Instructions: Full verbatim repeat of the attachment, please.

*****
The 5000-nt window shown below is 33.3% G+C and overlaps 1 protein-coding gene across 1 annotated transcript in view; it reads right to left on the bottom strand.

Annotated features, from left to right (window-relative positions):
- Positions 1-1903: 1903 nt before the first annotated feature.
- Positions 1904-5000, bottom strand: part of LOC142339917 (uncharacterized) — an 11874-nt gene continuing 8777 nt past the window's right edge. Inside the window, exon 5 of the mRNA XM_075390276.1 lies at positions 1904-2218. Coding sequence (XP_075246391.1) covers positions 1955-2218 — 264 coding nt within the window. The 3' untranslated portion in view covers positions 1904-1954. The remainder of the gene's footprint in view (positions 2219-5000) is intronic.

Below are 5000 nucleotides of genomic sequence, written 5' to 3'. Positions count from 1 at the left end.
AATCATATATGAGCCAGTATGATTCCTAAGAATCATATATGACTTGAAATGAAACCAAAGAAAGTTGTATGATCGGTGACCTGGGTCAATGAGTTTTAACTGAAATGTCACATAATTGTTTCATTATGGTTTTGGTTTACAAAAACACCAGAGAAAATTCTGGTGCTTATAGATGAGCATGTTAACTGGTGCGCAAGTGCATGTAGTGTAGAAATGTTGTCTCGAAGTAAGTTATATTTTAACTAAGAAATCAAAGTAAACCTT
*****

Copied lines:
The 5000-nt window shown below is 33.3% G+C and overlaps 1 protein-coding gene across 1 annotated transcript in view; it reads right to left on the bottom strand.

Annotated features, from left to right (window-relative positions):
- Positions 1-1903: 1903 nt before the first annotated feature.
- Positions 1904-5000, bottom strand: part of LOC142339917 (uncharacterized) — an 11874-nt gene continuing 8777 nt past the window's right edge. Inside the window, exon 5 of the mRNA XM_075390276.1 lies at positions 1904-2218. Coding sequence (XP_075246391.1) covers positions 1955-2218 — 264 coding nt within the window. The 3' untranslated portion in view covers positions 1904-1954. The remainder of the gene's footprint in view (positions 2219-5000) is intronic.

Below are 5000 nucleotides of genomic sequence, written 5' to 3'. Positions count from 1 at the left end.
AATCATATATGAGCCAGTATGATTCCTAAGAATCATATATGACTTGAAATGAAACCAAAGAAAGTTGTATGATCGGTGACCTGGGTCAATGAGTTTTAACTGAAATGTCACATAATTGTTTCATTATGGTTTTGGTTTACAAAAACACCAGAGAAAATTCTGGTGCTTATAGATGAGCATGTTAACTGGTGCGCAAGTGCATGTAGTGTAGAAATGTTGTCTCGAAGTAAGTTATATTTTAACTAAGAAATCAAAGTAAACCTT